design theory: SYMMETRY VS. ASYMMETRY

design theory: SYMMETRY VS. ASYMMETRY

I overheard someone the other day getting upset about the overuse of symmetry.  "Not everything needs to be symmetrical!" this person cried.  This is certainly true.  Not everything needs to be symmetrical.  But it doesn't need to be asymmetrical either, does it?  When faced with tough, potentially life-altering, theoretical questions such as these I usually turn to one source for answers...

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great spaces: A PORCH IN MAINE

great spaces:  A PORCH IN MAINE

The coast of Maine is roughly 230 miles as the black-capped chickadee flies.  However, coastline paradox aside, you'd have to travel about 3,500 miles if you wanted to see every nook and cranny of the Pine Tree State's craggy coast.  This glacier-formed coastline is full of beautiful bays, peninsulas, inlets, points, and islands.  This jagged coastline creates a very intimate coastline with plenty of hidden gems.  One such hidden gem is a quaint porch situated on a point overlooking the Atlantic Ocean.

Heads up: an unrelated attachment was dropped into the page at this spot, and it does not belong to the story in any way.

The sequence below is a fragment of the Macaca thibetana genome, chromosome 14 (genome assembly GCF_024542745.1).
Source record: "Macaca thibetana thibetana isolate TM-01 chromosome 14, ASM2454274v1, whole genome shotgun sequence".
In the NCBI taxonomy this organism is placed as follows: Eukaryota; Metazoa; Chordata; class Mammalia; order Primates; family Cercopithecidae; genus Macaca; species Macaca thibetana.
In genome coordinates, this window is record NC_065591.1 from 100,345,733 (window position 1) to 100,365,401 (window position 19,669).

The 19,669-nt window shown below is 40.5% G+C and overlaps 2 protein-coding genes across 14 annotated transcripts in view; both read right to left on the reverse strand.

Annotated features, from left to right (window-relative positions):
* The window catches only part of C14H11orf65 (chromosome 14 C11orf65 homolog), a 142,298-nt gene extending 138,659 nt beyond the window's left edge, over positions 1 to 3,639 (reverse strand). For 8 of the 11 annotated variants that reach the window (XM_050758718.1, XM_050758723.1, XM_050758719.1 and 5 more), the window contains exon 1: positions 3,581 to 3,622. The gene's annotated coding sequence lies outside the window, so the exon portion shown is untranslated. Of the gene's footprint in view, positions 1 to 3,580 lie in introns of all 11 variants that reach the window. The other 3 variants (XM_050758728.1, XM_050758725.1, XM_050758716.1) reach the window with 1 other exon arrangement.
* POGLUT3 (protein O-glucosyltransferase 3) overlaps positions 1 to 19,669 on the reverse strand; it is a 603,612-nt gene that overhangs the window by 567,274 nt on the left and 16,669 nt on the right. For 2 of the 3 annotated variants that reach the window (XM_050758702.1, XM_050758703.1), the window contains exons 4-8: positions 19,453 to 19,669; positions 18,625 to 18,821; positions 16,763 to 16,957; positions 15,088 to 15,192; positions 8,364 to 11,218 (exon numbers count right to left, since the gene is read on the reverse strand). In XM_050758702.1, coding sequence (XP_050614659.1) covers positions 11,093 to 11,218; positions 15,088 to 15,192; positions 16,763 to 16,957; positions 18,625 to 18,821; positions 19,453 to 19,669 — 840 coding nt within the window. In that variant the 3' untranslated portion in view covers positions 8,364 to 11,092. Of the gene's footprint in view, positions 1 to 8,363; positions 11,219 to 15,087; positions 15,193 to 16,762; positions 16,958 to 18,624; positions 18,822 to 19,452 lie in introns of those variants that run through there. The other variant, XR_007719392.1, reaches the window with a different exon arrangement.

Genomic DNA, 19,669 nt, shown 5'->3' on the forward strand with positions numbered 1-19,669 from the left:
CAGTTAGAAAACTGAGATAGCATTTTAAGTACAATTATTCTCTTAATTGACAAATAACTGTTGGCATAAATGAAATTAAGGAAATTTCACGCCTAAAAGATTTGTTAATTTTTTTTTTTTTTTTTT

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link: OASIS?

link: OASIS?

The New York Times has a new article titled California Drought Tests History of Growth.  It includes several striking photos of the built environment in the very unbuildable environment of the California desert.  As I looked at these photos, all I could think was, "How does this make any sense!?  How are educated, adult human beings making the decisions to build like this!?"

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inspiration: THE DOOR

inspiration: THE DOOR

The front door.  It's kind of a big deal.

At its most basic, the front door is the way inside.  But it also sets the tone for an entire building.  It is the face, the gateway, the threshold, the announcement, the beginning of a building.  Some are subtle, some are bombastic, but they are all the first page in the book of a building.  In celebration of possibly the most important element of architecture, here are a few doorways that say a lot about the varied personalities and functions of their buildings...

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